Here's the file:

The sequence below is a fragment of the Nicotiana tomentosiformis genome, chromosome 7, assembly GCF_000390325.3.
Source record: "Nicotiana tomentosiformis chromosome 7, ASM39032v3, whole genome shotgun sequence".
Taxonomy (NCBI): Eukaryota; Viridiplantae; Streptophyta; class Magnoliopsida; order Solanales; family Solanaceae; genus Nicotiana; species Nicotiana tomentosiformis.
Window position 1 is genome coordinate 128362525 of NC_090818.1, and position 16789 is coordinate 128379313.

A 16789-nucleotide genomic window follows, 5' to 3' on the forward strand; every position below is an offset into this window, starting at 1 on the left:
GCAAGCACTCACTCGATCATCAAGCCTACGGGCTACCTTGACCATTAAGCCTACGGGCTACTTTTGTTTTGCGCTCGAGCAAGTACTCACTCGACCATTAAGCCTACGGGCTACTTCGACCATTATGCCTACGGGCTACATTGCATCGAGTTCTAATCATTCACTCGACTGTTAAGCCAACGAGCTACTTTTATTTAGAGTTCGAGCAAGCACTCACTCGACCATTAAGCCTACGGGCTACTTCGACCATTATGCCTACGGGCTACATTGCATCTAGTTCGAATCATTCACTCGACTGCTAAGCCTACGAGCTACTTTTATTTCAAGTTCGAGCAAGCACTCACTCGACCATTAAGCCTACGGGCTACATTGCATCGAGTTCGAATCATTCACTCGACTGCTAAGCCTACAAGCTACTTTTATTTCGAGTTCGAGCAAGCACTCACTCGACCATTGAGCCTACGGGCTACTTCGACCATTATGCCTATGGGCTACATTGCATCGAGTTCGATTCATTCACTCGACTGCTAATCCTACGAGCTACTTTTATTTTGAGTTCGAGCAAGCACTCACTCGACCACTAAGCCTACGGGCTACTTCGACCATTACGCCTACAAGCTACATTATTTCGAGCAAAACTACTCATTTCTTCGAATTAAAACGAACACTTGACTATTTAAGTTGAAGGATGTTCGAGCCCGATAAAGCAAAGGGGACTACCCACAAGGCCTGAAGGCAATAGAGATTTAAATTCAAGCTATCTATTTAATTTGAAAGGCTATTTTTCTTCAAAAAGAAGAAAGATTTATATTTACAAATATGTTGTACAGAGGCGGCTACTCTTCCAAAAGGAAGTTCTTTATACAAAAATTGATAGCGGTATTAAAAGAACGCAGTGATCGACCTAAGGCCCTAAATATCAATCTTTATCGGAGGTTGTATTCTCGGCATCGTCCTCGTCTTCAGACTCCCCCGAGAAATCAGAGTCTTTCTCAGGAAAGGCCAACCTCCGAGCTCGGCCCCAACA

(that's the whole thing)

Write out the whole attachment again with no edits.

The sequence below is a fragment of the Nicotiana tomentosiformis genome, chromosome 7, assembly GCF_000390325.3.
Source record: "Nicotiana tomentosiformis chromosome 7, ASM39032v3, whole genome shotgun sequence".
Taxonomy (NCBI): Eukaryota; Viridiplantae; Streptophyta; class Magnoliopsida; order Solanales; family Solanaceae; genus Nicotiana; species Nicotiana tomentosiformis.
Window position 1 is genome coordinate 128362525 of NC_090818.1, and position 16789 is coordinate 128379313.

A 16789-nucleotide genomic window follows, 5' to 3' on the forward strand; every position below is an offset into this window, starting at 1 on the left:
GCAAGCACTCACTCGATCATCAAGCCTACGGGCTACCTTGACCATTAAGCCTACGGGCTACTTTTGTTTTGCGCTCGAGCAAGTACTCACTCGACCATTAAGCCTACGGGCTACTTCGACCATTATGCCTACGGGCTACATTGCATCGAGTTCTAATCATTCACTCGACTGTTAAGCCAACGAGCTACTTTTATTTAGAGTTCGAGCAAGCACTCACTCGACCATTAAGCCTACGGGCTACTTCGACCATTATGCCTACGGGCTACATTGCATCTAGTTCGAATCATTCACTCGACTGCTAAGCCTACGAGCTACTTTTATTTCAAGTTCGAGCAAGCACTCACTCGACCATTAAGCCTACGGGCTACATTGCATCGAGTTCGAATCATTCACTCGACTGCTAAGCCTACAAGCTACTTTTATTTCGAGTTCGAGCAAGCACTCACTCGACCATTGAGCCTACGGGCTACTTCGACCATTATGCCTATGGGCTACATTGCATCGAGTTCGATTCATTCACTCGACTGCTAATCCTACGAGCTACTTTTATTTTGAGTTCGAGCAAGCACTCACTCGACCACTAAGCCTACGGGCTACTTCGACCATTACGCCTACAAGCTACATTATTTCGAGCAAAACTACTCATTTCTTCGAATTAAAACGAACACTTGACTATTTAAGTTGAAGGATGTTCGAGCCCGATAAAGCAAAGGGGACTACCCACAAGGCCTGAAGGCAATAGAGATTTAAATTCAAGCTATCTATTTAATTTGAAAGGCTATTTTTCTTCAAAAAGAAGAAAGATTTATATTTACAAATATGTTGTACAGAGGCGGCTACTCTTCCAAAAGGAAGTTCTTTATACAAAAATTGATAGCGGTATTAAAAGAACGCAGTGATCGACCTAAGGCCCTAAATATCAATCTTTATCGGAGGTTGTATTCTCGGCATCGTCCTCGTCTTCAGACTCCCCCGAGAAATCAGAGTCTTTCTCAGGAAAGGCCAACCTCCGAGCTCGGCCCCAACA